3. It can be a great way to launch the next part of a series. Offering part 1 for free just before the next installment is published can mean more readers will be clamoring to buy it. This is especially true if you wrote a cliff hanger.
  4. It’s a dog-eat-dog world out there. Competition is stiff. There are hundreds of thousands of book published every year. Your only hope of getting noticed is to try to get your book into as many hands as possible, by any means possible.

free_books_01

Four Reasons You Definitely Shouldn’t Give Away Your Book

  1. Downloads don’t necessarily translate into reads. Yes, thousands of readers have downloaded your book, but how many of them will actually read it? There are no exact figures, but based on what others have reported, very few. Readers who like free books tend to download a lot of them. Without having to put any money down, those files may sit in their Kindles for years until they can’t even remember why they downloaded them in the first place. Then, all they have to do is hit delete. Nothing ventured, nothing gained.
  2. Downloads don’t necessarily translate into reviews either. Many authors report being disappointed by how few (if any) reviews they get from those thousands of downloads. It could be that people haven’t read the book, or that they’re as lazy about reviewing books as they are about buying them.
  3. Worse yet, those downloads can mean bad reviews. Say a sci-fi fan downloads your free contemporary romance novel without much thought because he likes the babe on the cover. He reads 10 pages and gets so annoyed by the dearth of sex that he leaves a one-star review on Amazon. That certainly won’t help recruit paying customers.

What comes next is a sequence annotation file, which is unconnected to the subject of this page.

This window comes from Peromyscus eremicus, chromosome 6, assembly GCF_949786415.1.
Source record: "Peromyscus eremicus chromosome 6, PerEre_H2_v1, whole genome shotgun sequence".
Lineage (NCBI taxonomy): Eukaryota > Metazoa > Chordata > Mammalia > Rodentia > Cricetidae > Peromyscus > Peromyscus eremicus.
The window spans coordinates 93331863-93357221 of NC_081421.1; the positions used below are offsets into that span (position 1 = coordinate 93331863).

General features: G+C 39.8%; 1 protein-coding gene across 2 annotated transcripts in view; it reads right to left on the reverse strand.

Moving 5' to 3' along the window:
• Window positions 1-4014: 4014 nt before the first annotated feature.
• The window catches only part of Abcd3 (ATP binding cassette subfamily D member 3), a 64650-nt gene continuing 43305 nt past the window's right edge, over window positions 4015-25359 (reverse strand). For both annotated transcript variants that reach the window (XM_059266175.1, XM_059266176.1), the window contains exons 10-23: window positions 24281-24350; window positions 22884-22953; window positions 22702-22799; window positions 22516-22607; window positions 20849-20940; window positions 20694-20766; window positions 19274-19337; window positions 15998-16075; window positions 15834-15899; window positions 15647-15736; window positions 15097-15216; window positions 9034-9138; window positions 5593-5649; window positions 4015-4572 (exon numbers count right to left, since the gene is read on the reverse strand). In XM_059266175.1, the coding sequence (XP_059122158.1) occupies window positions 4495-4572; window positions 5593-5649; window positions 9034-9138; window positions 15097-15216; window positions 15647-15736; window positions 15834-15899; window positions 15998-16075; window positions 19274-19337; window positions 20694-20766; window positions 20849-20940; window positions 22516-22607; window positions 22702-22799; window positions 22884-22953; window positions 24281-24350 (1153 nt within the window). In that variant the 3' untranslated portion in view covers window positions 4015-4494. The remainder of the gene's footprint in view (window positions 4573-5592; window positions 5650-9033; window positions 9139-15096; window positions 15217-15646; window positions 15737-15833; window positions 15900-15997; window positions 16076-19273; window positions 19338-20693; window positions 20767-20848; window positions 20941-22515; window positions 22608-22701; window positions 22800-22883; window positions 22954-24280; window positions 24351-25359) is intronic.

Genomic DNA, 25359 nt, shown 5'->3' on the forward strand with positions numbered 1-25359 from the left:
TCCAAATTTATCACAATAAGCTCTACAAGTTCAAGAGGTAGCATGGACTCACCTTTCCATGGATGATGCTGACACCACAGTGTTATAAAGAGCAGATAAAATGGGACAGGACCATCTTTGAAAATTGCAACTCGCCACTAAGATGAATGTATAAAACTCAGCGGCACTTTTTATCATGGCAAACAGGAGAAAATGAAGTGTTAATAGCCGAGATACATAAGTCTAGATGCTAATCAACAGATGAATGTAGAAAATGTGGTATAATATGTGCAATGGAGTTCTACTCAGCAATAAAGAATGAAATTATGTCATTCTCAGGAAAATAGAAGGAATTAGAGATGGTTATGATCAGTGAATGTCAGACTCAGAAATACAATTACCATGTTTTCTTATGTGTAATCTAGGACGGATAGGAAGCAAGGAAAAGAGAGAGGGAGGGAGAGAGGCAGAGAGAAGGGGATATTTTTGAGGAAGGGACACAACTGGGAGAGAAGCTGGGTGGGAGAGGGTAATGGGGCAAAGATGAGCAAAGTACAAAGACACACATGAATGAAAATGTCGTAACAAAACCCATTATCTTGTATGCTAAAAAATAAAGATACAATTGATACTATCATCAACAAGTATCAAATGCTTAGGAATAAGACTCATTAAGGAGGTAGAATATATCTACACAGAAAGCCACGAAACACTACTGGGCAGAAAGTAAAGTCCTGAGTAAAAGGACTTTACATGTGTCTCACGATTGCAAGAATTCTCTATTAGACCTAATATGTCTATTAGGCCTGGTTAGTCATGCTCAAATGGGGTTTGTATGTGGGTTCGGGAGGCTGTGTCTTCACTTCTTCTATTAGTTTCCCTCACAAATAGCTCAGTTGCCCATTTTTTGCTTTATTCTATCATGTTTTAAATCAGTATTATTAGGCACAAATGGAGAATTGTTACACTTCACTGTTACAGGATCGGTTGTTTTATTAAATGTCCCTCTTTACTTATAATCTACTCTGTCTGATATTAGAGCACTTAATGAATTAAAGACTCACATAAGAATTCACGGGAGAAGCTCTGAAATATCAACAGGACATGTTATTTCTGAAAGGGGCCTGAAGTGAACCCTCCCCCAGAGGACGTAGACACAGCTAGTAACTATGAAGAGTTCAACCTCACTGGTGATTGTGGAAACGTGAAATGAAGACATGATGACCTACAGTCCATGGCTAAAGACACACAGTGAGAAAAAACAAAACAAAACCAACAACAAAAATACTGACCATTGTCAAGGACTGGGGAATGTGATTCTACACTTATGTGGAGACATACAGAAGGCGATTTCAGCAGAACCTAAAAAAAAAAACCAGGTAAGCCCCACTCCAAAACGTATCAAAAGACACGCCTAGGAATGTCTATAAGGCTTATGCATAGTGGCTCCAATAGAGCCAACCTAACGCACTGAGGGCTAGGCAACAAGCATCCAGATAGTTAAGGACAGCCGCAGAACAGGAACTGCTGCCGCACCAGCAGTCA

4. Offering free books perpetuates the belief that everything on the Internet should be free. I pay for web access to the New York Times because I demand good writing. I don’t want to get my news from Yahoo or some other crappy free site. Offering books for free means we don’t value our writing, and readers won’t value it either. If you want to make even a tiny living at writing, somebody is going to have to pay you at some point.

Charging even $.99 can force readers put a little skin in the game. In the long run, I think everyone will benefit. But I do see number 3 in the first list as a good reason to offer a book for free. I especially like the idea of offering a free book through an author’s own website, where your followers have already expressed an interest in you and your writing.

Whatever path you choose, good luck! I’d love to hear the experience of other authors who gave away their books.

Best wishes,

Kelee